Pew-Supported Scientists Awarded NIH Grants for High-Risk, High-Reward Research

The National Institutes of Health announced the recipients of awards Oct. 6 for researchers demonstrating exceptional creativity. The additional funding will help the scientists conduct investigations in cancer, neuroscience, structural biology, immunology, and bioengineering.

Alexander Gimelbrant, a 2010 Pew scholar and assistant professor at Dana-Farber Cancer Institute in Boston, was one of eight recipients of the NIH Transformative Research Award. The grant is awarded to investigators who propose creative, crosscutting, interdisciplinary approaches.

Five Pew scholars were among the 29 recipients of the NIH Director’s New Innovator Awards, which support early-career investigators: 2013 Pew scholar Mark Andermann, 2014 Pew scholar Lindsey Glickfeld, 2014 Pew scholar Gabriel Lander, 2013 Pew scholar June Round, and 2013 Pew scholar Leo Wan. The award was also given to Roberto Zoncu, a member of the inaugural class of Pew-Stewart Scholars for Cancer Research, a national initiative—funded by The Alexander and Margaret Stewart Trust and administered by Pew—to support promising early career scientists whose research will accelerate discovery and advance progress to a cure for cancer.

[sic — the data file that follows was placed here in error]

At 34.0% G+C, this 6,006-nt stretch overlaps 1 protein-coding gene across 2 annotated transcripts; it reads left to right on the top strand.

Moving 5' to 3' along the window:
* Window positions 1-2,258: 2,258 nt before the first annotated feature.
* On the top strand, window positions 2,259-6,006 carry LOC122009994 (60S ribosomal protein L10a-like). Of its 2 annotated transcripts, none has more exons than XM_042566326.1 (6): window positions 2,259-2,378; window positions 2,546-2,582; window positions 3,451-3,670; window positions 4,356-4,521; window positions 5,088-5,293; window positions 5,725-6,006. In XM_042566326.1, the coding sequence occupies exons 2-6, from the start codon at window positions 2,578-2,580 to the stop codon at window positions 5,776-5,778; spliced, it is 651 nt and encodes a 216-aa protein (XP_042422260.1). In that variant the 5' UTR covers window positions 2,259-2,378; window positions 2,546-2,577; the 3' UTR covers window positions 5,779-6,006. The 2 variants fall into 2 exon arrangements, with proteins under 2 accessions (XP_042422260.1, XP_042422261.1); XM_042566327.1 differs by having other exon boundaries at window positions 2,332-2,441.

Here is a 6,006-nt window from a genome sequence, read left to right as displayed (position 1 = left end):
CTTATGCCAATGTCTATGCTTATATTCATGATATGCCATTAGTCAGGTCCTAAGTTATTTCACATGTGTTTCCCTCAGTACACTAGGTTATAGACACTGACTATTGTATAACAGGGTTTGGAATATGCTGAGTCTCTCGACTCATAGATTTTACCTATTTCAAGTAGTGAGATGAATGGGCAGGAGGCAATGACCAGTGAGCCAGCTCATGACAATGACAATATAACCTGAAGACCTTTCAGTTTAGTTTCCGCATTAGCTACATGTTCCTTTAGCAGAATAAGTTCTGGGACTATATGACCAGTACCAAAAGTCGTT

In a news release, NIH Director Francis Collins lauded the new grantees as “innovative investigators with the potential to transform scientific fields.”

“This program allows researchers to propose highly creative research projects across a broad range of biomedical and behavioral research areas that involve inherent risk but have the potential to lead to dramatic breakthroughs,” he said.

Learn more about Pew’s biomedical programs.

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